CHA board approves leasing public housing land to CPS for new Near South Side high school

The plan is contingent on the school system receiving approval from the Board of Education for its $70 million share of the new high school.

SHARE CHA board approves leasing public housing land to CPS for new Near South Side high school
A vacant lot at West 24th Street and South State Street in the South Loop.

A vacant lot at 24th and State streets in the South Loop — part of the former Harold L. Ickes Homes — is the proposed site for a new CPS high school.

Pat Nabong/Sun-Times

Chicago housing officials have approved the lease of public housing land to Chicago Public Schools, taking the next step toward the city’s vision of a new, $120 million Near South Side high school.

Facing protests by neighbors and housing advocates, the Chicago Housing Authority’s board of commissioners on Tuesday unanimously voted to pursue a controversial deal with CPS at 24th and State streets, the site of the former Harold L. Ickes Homes, which the CHA began shutting down in 2007 amid promises of new public housing.

The vote allows the CHA to submit applications to the federal government to lease the land for school construction and receive from CPS a couple of vacant parcels across the street. The resolution calls for “resident and community engagement” before those steps are taken — but officials will not need to seek further approval before proceeding with the lease for up to 99 years.

The former public housing complex was supposed to be redeveloped into mixed-income housing and retail stores. About a quarter of the nearly 900 planned units are complete — 58 of them public housing units, 26 affordable units and 112 at market rate — on the northern half of the land. The southern half would be leased to CPS.

The plan has faced opposition on two fronts: those who believe the city is breaking promises to Black residents by building a school rather than promised housing, and those who fear a new school in a shrinking district will hurt nearby under-enrolled majority Black schools.

Housing advocates protested the proposal Monday, accusing the city of failing to properly engage the community — much less take their input into consideration.

“This has been a problem with the city of Chicago,” Roderick Wilson, executive director of the community organization Lugenia Burns Hope Center, said Monday. “We thought we were going to get something different when we got Lori Lightfoot, but we got the same playbook.

“Ultimately, what CHA is doing is contributing to the gentrification of our community and contributing to the displacement of Black people.”

Despite protests, housing authority CEO Tracey Scott said she had heard favorable reviews from CHA residents who want a new school.

Scott told the agency’s board that CPS initially asked to purchase the land from CHA, but that a lease would allow officials to adjust their plans and build the rest of the public housing on the northern half of the former Ickes site, creating a denser housing complex than originally planned.

“We can still do what we need to do with housing on the parcel and still ultimately fit a school,” she said. “We can still put our housing on the Ickes site.”

In exchange for the 1.7 acres of land at 24th and State, the CHA would receive 2 acres down the street on Wabash Avenue in what would effectively be a land swap with CPS.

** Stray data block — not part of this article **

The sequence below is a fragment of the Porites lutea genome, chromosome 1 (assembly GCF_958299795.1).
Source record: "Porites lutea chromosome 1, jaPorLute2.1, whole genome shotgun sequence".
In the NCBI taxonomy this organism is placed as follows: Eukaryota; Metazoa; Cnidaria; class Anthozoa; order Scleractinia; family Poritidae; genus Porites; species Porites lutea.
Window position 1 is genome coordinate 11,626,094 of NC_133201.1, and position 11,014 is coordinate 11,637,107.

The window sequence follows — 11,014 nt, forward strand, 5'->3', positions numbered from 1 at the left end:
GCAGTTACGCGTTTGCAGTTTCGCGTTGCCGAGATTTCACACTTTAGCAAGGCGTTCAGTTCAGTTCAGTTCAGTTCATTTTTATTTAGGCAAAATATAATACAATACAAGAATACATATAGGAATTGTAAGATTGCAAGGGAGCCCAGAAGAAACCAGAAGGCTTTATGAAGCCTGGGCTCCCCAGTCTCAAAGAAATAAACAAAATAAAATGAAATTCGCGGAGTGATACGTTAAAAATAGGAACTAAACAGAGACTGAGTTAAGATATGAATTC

CHA chief development officer Ann McKenzie said the Wabash land is “pretty expensive” and predicted the Wabash site could be used for the market rate units. While the CHA is saying it can still build all the public housing units, it’s not clear if the affordable and market rate units will all fit. It’s also unclear whether CPS has secured that land to be traded.

Etta Davis, a CHA resident and vice president of the local advisory council in the Dearborn Homes, told the board at Tuesday’s meeting that she had been “appalled” by the swap but then glad to hear there was a plan to return the public housing units to the Ickes site. But she questioned the agency’s “nerve to take a vote today when you’re sending out letters in our neighborhoods that you want us to come out to a meeting to get our opinion.

“Sometimes, you treat us like second-class citizens, like we’re dumb and don’t know what’s going on,” she said.

CHA officials said the plan is contingent on CPS receiving approval from the Board of Education for its $70 million share of the new high school — a step that looked uncertain a month ago. District CEO Pedro Martinez yanked the plan hours before the school board was set to vote after some board members voiced skepticism, citing concerns about the project’s impact on nearby under-enrolled schools and the area housing community’s protests.

One of the school board members who wasn’t convinced by the city’s plan, Dwayne Truss, has since been forced off the board and replaced with former Ald. Michael Scott, an ally of Mayor Lori Lightfoot.

McKenzie said “the idea would be that [CPS approval] would be done by the end of the year.”

The new high school would serve the South Loop, Chinatown and Bridgeport communities, with the Asian American population in the area particularly hopeful for a school that would address families’ language and immigration needs.

But even Chinatown advocates, among the strongest in favor of a new school, have been tepid about the 24th and State site because they support the rebuilding of public housing there.

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